CEC Theses and Dissertations

Date of Award

2014

Document Type

Dissertation

Degree Name

Doctor of Philosophy in Information Systems (DISS)

Department

Graduate School of Computer and Information Sciences

Advisor

Gurvirender P. Tejay

Committee Member

Steven R. Terrell

Committee Member

Michael Lane

Abstract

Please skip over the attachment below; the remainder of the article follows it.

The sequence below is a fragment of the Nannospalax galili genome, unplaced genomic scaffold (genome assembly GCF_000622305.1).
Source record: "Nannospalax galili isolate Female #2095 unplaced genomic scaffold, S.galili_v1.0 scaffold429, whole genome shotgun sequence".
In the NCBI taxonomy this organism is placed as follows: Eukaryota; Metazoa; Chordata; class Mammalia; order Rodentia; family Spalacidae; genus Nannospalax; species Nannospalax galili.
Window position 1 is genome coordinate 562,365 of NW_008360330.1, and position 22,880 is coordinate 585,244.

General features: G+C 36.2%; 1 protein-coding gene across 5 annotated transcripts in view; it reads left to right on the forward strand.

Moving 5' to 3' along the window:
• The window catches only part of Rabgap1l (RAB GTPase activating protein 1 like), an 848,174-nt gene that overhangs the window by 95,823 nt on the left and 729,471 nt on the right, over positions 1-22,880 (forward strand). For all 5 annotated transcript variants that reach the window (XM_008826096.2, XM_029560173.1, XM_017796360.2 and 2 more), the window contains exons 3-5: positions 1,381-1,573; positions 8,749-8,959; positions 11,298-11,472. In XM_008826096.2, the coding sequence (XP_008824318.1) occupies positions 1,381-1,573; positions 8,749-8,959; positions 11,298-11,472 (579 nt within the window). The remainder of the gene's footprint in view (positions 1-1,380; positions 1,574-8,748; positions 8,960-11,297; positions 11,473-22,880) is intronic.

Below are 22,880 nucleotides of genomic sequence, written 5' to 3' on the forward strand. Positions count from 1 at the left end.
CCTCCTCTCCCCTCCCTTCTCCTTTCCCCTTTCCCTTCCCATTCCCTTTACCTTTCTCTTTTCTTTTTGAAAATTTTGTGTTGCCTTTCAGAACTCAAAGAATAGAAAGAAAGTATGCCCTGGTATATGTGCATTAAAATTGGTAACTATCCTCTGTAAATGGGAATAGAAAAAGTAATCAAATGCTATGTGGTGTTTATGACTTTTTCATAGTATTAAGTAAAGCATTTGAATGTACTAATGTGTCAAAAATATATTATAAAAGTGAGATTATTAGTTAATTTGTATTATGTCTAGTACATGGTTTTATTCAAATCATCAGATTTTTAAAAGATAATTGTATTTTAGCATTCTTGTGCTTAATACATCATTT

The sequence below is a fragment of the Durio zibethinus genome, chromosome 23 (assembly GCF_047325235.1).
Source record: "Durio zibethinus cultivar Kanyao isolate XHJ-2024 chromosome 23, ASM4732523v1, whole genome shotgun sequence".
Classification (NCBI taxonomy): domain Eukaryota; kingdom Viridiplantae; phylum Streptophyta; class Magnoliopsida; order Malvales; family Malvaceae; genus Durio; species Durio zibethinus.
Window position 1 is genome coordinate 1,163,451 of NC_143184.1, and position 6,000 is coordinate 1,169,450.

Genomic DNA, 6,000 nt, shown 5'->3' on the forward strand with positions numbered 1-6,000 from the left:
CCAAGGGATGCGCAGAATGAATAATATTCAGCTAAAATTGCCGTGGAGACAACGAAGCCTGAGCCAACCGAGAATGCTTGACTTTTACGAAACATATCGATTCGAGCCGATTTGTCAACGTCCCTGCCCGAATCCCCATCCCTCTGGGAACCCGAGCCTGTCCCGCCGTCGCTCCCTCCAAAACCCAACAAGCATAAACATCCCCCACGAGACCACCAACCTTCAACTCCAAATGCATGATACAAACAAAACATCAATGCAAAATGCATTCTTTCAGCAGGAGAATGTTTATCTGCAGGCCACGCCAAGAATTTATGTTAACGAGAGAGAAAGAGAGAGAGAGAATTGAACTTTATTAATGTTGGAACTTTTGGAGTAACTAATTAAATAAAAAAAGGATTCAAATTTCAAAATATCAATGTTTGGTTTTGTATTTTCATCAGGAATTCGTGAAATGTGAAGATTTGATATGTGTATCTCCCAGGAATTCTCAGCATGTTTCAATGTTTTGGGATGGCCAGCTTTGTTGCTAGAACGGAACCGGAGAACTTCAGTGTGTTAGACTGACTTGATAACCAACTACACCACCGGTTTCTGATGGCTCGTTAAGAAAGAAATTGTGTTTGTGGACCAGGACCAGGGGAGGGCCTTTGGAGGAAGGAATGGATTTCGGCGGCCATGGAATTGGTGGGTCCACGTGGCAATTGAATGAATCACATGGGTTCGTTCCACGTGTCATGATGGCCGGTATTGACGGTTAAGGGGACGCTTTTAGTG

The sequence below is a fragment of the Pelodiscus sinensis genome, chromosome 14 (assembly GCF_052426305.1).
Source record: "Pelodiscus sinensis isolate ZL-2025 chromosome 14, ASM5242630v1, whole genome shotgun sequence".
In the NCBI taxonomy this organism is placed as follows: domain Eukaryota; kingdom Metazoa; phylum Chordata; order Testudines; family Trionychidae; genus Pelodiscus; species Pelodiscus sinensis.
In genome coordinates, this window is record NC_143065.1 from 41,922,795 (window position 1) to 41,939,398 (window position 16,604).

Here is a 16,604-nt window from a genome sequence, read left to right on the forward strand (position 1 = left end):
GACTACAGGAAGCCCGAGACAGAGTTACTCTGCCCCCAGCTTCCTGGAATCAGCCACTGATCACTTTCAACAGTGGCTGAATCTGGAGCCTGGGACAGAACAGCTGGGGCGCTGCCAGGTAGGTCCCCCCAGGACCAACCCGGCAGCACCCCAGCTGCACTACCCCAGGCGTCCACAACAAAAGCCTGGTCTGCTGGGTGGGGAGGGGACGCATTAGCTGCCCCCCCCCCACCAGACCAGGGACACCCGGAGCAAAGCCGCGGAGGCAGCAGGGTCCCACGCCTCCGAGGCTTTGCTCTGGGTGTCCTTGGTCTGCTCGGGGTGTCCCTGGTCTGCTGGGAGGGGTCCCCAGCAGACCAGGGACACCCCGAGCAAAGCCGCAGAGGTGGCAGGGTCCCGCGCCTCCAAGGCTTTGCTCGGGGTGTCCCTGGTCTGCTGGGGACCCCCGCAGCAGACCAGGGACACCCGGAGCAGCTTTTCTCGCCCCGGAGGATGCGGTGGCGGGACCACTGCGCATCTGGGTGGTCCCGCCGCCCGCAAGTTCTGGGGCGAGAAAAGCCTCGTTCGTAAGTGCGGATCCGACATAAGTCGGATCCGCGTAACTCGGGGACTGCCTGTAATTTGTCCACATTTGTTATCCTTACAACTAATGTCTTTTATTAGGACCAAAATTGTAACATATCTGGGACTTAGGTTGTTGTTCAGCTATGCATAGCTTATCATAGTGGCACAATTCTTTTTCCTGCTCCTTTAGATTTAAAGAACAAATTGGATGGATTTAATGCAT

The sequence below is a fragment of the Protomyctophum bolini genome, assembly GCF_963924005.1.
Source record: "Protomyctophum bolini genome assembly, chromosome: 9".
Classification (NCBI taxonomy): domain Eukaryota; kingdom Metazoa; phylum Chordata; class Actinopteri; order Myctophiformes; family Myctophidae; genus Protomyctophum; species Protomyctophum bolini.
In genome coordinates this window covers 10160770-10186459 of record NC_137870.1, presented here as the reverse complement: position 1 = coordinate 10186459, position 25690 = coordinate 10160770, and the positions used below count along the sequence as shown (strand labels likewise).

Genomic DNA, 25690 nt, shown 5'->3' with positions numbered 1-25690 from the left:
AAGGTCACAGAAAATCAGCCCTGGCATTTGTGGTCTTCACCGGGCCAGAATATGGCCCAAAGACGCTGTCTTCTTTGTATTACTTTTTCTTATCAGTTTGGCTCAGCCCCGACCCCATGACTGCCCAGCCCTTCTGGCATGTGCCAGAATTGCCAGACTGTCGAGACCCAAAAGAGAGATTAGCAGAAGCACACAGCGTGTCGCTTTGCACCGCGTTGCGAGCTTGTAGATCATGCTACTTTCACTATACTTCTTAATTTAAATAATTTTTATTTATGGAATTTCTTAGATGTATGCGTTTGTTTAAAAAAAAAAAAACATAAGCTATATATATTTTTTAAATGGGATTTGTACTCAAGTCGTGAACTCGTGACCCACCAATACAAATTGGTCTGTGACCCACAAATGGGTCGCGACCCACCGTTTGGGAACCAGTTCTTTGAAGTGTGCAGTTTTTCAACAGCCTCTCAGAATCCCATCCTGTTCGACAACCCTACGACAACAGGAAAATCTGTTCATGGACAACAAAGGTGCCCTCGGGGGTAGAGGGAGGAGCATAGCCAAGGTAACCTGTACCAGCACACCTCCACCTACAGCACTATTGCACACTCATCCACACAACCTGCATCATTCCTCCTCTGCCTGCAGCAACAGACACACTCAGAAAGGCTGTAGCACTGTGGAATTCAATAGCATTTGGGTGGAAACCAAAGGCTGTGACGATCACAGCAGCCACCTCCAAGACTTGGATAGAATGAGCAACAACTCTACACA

This dissertation investigated how senior management is motivated to commit to information system security (ISS). Research shows senior management participation is critical to successful ISS, but has not explained how senior managers are motivated to participate in ISS. Information systems research shows pressures external to the organization have greater influence on senior managers than internal pressures. However, research has not fully examined how external pressures motivate senior management participation in ISS. This study addressed that gap by examining how external pressures motivate senior management participation in ISS through the lens of neo-institutional theory. The research design was survey research. Data collection was through an online survey, and PLS was used for data analysis. Sample size was 167 from a study population of small- and medium-sized organizations in a mix of industries in the south-central United States. Results supported three of six hypotheses. Mimetic mechanisms were found to influence senior management belief in ISS, and senior management belief in ISS was found to increase senior management participation in ISS. Greater senior management participation in ISS led to greater ISS assimilation in organizations. Three hypotheses were not supported. Correlation was not found between normative influences and senior management belief, normative influences and senior management participation, and coercive influences and senior management participation. Limitations with the study included a high occurrence of weak effect sizes on relationships within the model and heterogeneity based on industry, organization size, and regulatory requirements in the sample. This study contributes to ISS research by providing a theoretical model to explain how external influences contribute to senior management belief and participation in ISS, and ultimately ISS assimilation in organizations. Empirical evidence supports the mediating role by senior management between external influences and ISS assimilation. The findings also suggest some limitations that may exist with survey research in this area. This study benefits practitioners in three ways. First, it reinforces the argument that senior management support is critical to ISS success. Second, it extends understanding of senior management's role with ISS by explaining how IS and ISS management might nurture senior management belief and participation in ISS through industry groups and business partnerships. Third, the results inform government regulators and industry groups how they can supplement regulatory pressures with educational and awareness campaigns targeted at senior management to improve senior management commitment to ISS.

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